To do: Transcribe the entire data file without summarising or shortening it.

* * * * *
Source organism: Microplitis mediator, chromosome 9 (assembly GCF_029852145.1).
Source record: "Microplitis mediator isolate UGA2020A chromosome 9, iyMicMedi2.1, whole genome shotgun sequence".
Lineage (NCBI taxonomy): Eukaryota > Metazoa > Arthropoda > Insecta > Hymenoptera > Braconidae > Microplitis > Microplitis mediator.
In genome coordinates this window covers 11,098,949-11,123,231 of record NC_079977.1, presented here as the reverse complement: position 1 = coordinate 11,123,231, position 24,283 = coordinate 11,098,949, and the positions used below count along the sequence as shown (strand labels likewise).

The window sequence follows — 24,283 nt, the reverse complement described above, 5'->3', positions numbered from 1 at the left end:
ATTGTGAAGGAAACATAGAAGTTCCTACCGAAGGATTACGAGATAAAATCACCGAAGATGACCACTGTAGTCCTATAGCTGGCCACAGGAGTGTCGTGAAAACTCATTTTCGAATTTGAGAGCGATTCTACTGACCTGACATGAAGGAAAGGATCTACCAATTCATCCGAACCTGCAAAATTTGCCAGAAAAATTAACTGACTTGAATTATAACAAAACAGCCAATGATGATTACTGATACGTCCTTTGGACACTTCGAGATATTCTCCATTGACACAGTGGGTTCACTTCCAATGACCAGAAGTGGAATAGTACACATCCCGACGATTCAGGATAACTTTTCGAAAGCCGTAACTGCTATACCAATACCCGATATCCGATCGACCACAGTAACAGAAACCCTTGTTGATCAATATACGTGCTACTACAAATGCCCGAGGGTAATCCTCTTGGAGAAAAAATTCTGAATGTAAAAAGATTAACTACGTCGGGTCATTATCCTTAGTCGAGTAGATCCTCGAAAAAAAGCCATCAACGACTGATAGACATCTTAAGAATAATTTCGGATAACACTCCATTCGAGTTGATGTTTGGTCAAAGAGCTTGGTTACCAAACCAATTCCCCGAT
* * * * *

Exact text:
Source organism: Microplitis mediator, chromosome 9 (assembly GCF_029852145.1).
Source record: "Microplitis mediator isolate UGA2020A chromosome 9, iyMicMedi2.1, whole genome shotgun sequence".
Lineage (NCBI taxonomy): Eukaryota > Metazoa > Arthropoda > Insecta > Hymenoptera > Braconidae > Microplitis > Microplitis mediator.
In genome coordinates this window covers 11,098,949-11,123,231 of record NC_079977.1, presented here as the reverse complement: position 1 = coordinate 11,123,231, position 24,283 = coordinate 11,098,949, and the positions used below count along the sequence as shown (strand labels likewise).

The window sequence follows — 24,283 nt, the reverse complement described above, 5'->3', positions numbered from 1 at the left end:
ATTGTGAAGGAAACATAGAAGTTCCTACCGAAGGATTACGAGATAAAATCACCGAAGATGACCACTGTAGTCCTATAGCTGGCCACAGGAGTGTCGTGAAAACTCATTTTCGAATTTGAGAGCGATTCTACTGACCTGACATGAAGGAAAGGATCTACCAATTCATCCGAACCTGCAAAATTTGCCAGAAAAATTAACTGACTTGAATTATAACAAAACAGCCAATGATGATTACTGATACGTCCTTTGGACACTTCGAGATATTCTCCATTGACACAGTGGGTTCACTTCCAATGACCAGAAGTGGAATAGTACACATCCCGACGATTCAGGATAACTTTTCGAAAGCCGTAACTGCTATACCAATACCCGATATCCGATCGACCACAGTAACAGAAACCCTTGTTGATCAATATACGTGCTACTACAAATGCCCGAGGGTAATCCTCTTGGAGAAAAAATTCTGAATGTAAAAAGATTAACTACGTCGGGTCATTATCCTTAGTCGAGTAGATCCTCGAAAAAAAGCCATCAACGACTGATAGACATCTTAAGAATAATTTCGGATAACACTCCATTCGAGTTGATGTTTGGTCAAAGAGCTTGGTTACCAAACCAATTCCCCGAT